Carson talks illegal immigration, political correctness at Politics and Eggs in Bedford

Last modified: 7/14/2015 6:13:25 PM
In the midst of continuing controversy over Donald Trump’s remarks on illegal immigration, fellow Republican presidential candidate Ben Carson urged people to focus on the larger issue rather than the words that were used.

People “have become timid, and afraid to express themselves because if you express yourself and your opinion is different than what the mainstream has put out, you’re some kind of a bad person – a racist, a bigot, a homophobe – you’re something, you’re anti-woman,” he said.

Carson, a noted neurosurgeon and bestselling author, said political correctness has deteriorated American values and sent the country in a downward spiral.

“All this stuff about Trump, you know, what we really should be talking about is how do we solve the illegal immigration problem, not the words that Donald Trump used, which were perhaps a little inflammatory,” Carson said. “I learned that several months ago to tone my rhetoric down, so that people could actually hear what I am saying because there are some people who they just focus on the word and can’t hear a word you’re saying.”

A day after celebrating his 40th wedding anniversary with his wife, Candy, at an event in Nashua, Carson continued his swing through New Hampshire with an appearance at the Politics and Eggs speaker series in Bedford on Tuesday afternoon. On Wednesday morning, he’s expected to stop in to the Corner View Restaurant in Concord.

Carson said that to solve the illegal immigration problem, he would first secure all American borders, and then offer a guest worker program for illegal immigrants already living and working in the country. He said proposed solutions such as building a fence or wall are “old-school” and would not solve the real problem.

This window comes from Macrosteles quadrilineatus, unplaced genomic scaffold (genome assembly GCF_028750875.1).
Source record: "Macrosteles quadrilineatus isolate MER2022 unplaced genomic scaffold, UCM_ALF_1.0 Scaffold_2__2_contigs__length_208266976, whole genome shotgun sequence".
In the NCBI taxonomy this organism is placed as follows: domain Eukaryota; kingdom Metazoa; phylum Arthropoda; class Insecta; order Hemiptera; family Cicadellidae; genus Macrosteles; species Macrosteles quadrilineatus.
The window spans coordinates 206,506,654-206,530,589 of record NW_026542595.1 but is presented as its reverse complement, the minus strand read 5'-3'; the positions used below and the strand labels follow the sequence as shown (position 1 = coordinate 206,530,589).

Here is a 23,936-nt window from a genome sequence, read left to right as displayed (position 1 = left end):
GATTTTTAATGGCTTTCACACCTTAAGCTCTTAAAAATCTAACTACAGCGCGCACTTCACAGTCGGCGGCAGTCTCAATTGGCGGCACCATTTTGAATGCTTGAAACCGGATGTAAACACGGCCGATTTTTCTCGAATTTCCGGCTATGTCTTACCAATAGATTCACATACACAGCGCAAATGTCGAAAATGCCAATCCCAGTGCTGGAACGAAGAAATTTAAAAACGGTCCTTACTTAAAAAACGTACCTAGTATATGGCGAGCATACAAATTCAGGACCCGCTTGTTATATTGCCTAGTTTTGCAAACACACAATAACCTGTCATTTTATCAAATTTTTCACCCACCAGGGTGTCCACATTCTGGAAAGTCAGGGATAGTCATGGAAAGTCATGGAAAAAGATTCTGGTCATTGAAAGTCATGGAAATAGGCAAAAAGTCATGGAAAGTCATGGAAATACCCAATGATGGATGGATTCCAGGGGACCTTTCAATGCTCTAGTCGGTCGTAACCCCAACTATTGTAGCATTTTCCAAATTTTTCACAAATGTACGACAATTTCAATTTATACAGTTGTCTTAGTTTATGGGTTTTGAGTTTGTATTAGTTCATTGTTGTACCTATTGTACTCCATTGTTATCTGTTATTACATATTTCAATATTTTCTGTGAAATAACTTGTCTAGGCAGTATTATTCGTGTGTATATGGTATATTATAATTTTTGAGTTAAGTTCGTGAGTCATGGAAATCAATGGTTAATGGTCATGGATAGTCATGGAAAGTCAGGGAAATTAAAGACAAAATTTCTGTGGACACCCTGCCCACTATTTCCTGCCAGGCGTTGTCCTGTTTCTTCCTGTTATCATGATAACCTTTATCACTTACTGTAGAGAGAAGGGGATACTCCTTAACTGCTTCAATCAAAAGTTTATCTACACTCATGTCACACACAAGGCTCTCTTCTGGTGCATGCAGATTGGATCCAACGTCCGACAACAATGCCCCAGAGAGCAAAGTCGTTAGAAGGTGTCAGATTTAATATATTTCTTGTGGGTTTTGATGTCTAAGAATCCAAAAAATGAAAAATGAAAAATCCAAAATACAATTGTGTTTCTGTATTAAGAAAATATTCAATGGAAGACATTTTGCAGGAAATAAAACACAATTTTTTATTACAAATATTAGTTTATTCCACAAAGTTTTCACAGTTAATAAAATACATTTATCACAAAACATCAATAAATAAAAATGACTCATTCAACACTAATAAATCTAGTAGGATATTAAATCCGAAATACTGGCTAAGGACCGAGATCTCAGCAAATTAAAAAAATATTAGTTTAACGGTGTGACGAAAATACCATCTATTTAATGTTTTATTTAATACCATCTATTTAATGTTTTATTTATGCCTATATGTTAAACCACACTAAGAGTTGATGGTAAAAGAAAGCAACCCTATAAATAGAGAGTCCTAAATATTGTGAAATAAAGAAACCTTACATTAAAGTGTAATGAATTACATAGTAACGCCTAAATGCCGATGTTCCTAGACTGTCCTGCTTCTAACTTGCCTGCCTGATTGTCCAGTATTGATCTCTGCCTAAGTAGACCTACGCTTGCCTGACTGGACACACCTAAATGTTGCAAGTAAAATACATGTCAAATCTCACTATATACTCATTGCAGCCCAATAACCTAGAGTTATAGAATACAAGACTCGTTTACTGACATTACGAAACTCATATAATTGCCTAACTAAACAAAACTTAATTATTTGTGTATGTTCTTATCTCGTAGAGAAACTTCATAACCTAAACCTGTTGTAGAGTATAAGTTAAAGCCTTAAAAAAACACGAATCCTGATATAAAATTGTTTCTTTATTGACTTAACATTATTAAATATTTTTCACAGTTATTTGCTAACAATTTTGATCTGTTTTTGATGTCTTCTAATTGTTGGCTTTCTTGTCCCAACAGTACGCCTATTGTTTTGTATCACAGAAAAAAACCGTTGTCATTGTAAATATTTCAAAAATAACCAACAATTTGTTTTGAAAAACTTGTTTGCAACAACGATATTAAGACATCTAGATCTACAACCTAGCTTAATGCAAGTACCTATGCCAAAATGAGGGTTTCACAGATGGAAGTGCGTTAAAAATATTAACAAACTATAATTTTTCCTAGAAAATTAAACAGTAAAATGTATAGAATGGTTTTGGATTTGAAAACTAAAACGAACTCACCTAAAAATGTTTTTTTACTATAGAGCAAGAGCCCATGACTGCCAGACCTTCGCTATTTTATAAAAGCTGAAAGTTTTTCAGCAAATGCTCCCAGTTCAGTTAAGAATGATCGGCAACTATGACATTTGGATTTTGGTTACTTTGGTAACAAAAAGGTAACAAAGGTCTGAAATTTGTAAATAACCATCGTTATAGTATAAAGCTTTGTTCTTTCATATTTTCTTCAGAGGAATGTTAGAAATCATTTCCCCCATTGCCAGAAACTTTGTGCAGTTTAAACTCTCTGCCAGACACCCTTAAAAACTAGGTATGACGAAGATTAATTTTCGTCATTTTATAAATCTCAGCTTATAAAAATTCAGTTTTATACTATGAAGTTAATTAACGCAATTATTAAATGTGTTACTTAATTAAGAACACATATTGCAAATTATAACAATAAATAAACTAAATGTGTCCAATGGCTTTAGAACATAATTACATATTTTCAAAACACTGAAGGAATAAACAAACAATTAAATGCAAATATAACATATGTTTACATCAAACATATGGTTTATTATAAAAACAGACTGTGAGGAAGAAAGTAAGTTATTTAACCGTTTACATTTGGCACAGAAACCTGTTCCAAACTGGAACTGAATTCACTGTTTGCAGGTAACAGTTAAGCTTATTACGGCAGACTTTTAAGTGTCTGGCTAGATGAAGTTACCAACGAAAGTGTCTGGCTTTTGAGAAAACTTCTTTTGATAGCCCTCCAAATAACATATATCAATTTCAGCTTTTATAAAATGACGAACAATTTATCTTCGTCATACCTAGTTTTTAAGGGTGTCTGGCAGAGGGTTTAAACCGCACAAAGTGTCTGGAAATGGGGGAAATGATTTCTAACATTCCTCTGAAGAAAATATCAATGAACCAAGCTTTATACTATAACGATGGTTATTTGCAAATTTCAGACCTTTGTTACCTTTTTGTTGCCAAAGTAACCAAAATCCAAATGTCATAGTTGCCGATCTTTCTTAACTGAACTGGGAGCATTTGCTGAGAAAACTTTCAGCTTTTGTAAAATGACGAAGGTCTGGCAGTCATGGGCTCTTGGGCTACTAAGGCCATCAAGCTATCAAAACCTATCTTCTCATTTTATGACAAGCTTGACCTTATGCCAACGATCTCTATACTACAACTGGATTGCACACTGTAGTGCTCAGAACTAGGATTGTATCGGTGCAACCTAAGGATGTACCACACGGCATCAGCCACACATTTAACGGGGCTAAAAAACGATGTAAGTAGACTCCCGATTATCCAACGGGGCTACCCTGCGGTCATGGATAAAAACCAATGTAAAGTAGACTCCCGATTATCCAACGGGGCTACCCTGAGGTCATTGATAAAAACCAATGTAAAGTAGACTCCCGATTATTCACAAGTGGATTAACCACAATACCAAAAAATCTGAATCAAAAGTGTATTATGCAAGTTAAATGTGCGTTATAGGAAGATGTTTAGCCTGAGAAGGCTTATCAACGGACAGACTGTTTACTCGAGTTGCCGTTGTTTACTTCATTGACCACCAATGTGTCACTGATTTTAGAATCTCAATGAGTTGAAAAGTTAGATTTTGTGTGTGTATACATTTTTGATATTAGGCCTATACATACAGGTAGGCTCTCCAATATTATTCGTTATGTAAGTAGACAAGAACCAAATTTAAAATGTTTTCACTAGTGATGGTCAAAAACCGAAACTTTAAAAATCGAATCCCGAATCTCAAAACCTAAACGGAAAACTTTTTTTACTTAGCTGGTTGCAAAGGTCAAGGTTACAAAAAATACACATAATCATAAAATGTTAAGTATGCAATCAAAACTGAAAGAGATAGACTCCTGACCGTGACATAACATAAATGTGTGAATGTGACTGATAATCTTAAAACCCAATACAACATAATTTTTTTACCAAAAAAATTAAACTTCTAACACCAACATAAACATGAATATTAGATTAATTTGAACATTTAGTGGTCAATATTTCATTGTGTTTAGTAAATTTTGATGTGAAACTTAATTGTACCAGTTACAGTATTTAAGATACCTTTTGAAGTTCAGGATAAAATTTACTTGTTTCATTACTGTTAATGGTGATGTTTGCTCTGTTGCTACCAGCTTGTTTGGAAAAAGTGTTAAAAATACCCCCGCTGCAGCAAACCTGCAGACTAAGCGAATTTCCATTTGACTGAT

Carson infused his speech with medical rhetoric, highlighting his unique background in a crowded Republican primary field.

“People have asked me on many occasions, after such a long and illustrious medical career, why would you want to get into politics,” Carson said. “And my answer is I don’t want to get into politics, but I do want to do something to heal this country.”

“The nice thing about medicine is data actually means something, and people actually do things based on evidence,” Carson said later in his speech. “Unfortunately, that doesn’t work in politics. People really don’t care what the data shows, they just sort of double down on their issues.”

Carson also dedicated a significant portion of his roughly half-hour speech to detailing his views on the health care system. Carson said he is a “strenuous opponent” of the Affordable Care Act, and instead supports individual health savings accounts for all Americans. Carson said his health care plan would use the same money currently used to fund the system, and each account would be able to be passed down after death.

“And the interesting thing is we give people the ability to shift money in their health savings account within their family,” Carson said of his health care plan. “So, let’s say dad is $500 short for a special scan. His wife can give it to him, his sister, his uncle, his grandfather – anybody in the family. It makes every family essentially their own insurance company. It gives you enormous flexibility to cover virtually anything that goes on. It also makes you concerned about one another. If Uncle Joe is smoking like a chimney, then everyone is going to say, ‘Uncle Joe, put that cigarette down because it’s affecting all of us.’ ”

Carson also spoke on the divisiveness he has seen enter American society, which along with “incredible fiscal irresponsibility,” pose serious threats to the country, he said. After his prepared speech, Carson took questions from the audience of about 100 people for 20 minutes on topics including Social Security, access to higher education and energy independence.

Some in the crowd, which was composed mostly of people affiliated with the event’s sponsors, said they were impressed with Carson, and in a packed Republican field, his non-political voice could help him win the nomination.

“I haven’t decided quite yet what I think about all the candidates, but he’s definitely an interesting one for sure – very intelligent, and he had a lot to say,” said Jordan Marietta, who came from Massachusetts for the event. “I thought his ideas about health care were very interesting. I think it’s a broken system that we’ve had a hard time fixing. So interesting idea on that one. I’ve never heard anything like that before.”



(Jack Rooney can be reached at 369-3302 or jrooney@cmonitor.com or on Twitter 
@RooneyReports.)




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